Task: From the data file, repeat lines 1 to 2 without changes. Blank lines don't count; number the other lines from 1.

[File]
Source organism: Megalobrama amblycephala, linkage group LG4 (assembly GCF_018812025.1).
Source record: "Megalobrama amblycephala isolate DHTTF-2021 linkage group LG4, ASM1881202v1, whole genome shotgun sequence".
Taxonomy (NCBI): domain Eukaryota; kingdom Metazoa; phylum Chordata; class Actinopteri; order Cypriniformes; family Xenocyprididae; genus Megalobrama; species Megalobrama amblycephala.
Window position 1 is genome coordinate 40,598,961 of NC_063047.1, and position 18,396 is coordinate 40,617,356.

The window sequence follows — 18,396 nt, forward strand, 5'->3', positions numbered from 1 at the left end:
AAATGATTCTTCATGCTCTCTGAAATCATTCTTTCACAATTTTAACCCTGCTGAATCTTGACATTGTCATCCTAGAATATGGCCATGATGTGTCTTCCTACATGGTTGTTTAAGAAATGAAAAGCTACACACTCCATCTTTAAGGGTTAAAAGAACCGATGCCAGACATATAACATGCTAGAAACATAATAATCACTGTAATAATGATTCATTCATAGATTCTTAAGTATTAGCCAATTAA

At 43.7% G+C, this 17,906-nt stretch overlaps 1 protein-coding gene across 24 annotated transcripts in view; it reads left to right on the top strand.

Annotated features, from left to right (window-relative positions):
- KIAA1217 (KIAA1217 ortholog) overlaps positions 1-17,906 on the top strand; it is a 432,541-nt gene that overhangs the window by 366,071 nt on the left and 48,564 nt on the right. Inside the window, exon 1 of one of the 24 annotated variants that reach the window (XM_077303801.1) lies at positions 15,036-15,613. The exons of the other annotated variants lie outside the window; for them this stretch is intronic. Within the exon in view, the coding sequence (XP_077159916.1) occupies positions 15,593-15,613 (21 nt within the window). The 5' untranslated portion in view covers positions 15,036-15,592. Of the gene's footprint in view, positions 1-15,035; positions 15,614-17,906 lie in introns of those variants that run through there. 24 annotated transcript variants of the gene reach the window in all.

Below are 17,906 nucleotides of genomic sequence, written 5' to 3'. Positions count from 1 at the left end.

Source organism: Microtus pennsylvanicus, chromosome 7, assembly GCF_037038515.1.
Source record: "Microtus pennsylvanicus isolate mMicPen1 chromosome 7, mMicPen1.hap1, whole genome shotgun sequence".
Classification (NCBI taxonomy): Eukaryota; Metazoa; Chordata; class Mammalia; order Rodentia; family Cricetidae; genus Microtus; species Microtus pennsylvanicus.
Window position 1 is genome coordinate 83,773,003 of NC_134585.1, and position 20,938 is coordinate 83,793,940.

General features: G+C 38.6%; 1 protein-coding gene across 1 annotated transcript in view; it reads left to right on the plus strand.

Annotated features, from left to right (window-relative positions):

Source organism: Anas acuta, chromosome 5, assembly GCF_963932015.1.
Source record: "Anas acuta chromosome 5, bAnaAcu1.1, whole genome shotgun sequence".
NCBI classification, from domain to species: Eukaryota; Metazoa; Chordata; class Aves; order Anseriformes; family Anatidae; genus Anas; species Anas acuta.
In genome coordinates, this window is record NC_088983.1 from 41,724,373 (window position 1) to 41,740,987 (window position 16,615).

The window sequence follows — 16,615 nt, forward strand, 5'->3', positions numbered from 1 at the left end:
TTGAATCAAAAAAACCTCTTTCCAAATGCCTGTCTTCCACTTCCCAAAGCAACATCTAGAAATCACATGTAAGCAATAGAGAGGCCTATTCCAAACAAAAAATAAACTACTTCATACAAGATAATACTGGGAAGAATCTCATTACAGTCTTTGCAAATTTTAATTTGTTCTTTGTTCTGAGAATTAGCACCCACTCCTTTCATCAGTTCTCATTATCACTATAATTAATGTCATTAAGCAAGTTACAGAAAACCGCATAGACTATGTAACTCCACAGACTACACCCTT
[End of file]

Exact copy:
Source organism: Megalobrama amblycephala, linkage group LG4 (assembly GCF_018812025.1).
Source record: "Megalobrama amblycephala isolate DHTTF-2021 linkage group LG4, ASM1881202v1, whole genome shotgun sequence".